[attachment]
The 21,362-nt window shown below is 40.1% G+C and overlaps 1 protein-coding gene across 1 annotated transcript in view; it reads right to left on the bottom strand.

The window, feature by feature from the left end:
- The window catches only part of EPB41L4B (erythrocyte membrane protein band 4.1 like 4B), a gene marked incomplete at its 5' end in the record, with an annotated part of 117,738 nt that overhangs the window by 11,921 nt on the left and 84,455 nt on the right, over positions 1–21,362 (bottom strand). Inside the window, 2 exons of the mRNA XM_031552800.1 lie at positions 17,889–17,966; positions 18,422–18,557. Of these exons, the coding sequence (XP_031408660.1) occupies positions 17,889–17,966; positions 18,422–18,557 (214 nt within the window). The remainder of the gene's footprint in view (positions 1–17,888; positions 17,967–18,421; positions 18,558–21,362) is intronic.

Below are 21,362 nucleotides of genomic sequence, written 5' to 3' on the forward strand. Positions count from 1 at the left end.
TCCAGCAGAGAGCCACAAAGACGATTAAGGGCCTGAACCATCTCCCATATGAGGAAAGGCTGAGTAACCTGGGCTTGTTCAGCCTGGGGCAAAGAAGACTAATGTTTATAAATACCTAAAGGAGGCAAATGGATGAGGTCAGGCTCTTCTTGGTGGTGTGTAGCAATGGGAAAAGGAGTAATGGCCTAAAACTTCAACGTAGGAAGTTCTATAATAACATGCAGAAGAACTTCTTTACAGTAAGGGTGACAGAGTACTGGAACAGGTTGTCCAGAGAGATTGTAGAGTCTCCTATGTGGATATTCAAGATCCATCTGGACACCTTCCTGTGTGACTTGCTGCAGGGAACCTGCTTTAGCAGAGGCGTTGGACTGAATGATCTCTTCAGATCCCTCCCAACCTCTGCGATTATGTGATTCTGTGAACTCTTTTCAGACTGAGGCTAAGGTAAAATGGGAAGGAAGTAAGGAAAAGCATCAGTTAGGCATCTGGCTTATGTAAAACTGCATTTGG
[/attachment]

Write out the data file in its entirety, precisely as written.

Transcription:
The 21,362-nt window shown below is 40.1% G+C and overlaps 1 protein-coding gene across 1 annotated transcript in view; it reads right to left on the bottom strand.

The window, feature by feature from the left end:
- The window catches only part of EPB41L4B (erythrocyte membrane protein band 4.1 like 4B), a gene marked incomplete at its 5' end in the record, with an annotated part of 117,738 nt that overhangs the window by 11,921 nt on the left and 84,455 nt on the right, over positions 1–21,362 (bottom strand). Inside the window, 2 exons of the mRNA XM_031552800.1 lie at positions 17,889–17,966; positions 18,422–18,557. Of these exons, the coding sequence (XP_031408660.1) occupies positions 17,889–17,966; positions 18,422–18,557 (214 nt within the window). The remainder of the gene's footprint in view (positions 1–17,888; positions 17,967–18,421; positions 18,558–21,362) is intronic.

Below are 21,362 nucleotides of genomic sequence, written 5' to 3' on the forward strand. Positions count from 1 at the left end.
TCCAGCAGAGAGCCACAAAGACGATTAAGGGCCTGAACCATCTCCCATATGAGGAAAGGCTGAGTAACCTGGGCTTGTTCAGCCTGGGGCAAAGAAGACTAATGTTTATAAATACCTAAAGGAGGCAAATGGATGAGGTCAGGCTCTTCTTGGTGGTGTGTAGCAATGGGAAAAGGAGTAATGGCCTAAAACTTCAACGTAGGAAGTTCTATAATAACATGCAGAAGAACTTCTTTACAGTAAGGGTGACAGAGTACTGGAACAGGTTGTCCAGAGAGATTGTAGAGTCTCCTATGTGGATATTCAAGATCCATCTGGACACCTTCCTGTGTGACTTGCTGCAGGGAACCTGCTTTAGCAGAGGCGTTGGACTGAATGATCTCTTCAGATCCCTCCCAACCTCTGCGATTATGTGATTCTGTGAACTCTTTTCAGACTGAGGCTAAGGTAAAATGGGAAGGAAGTAAGGAAAAGCATCAGTTAGGCATCTGGCTTATGTAAAACTGCATTTGG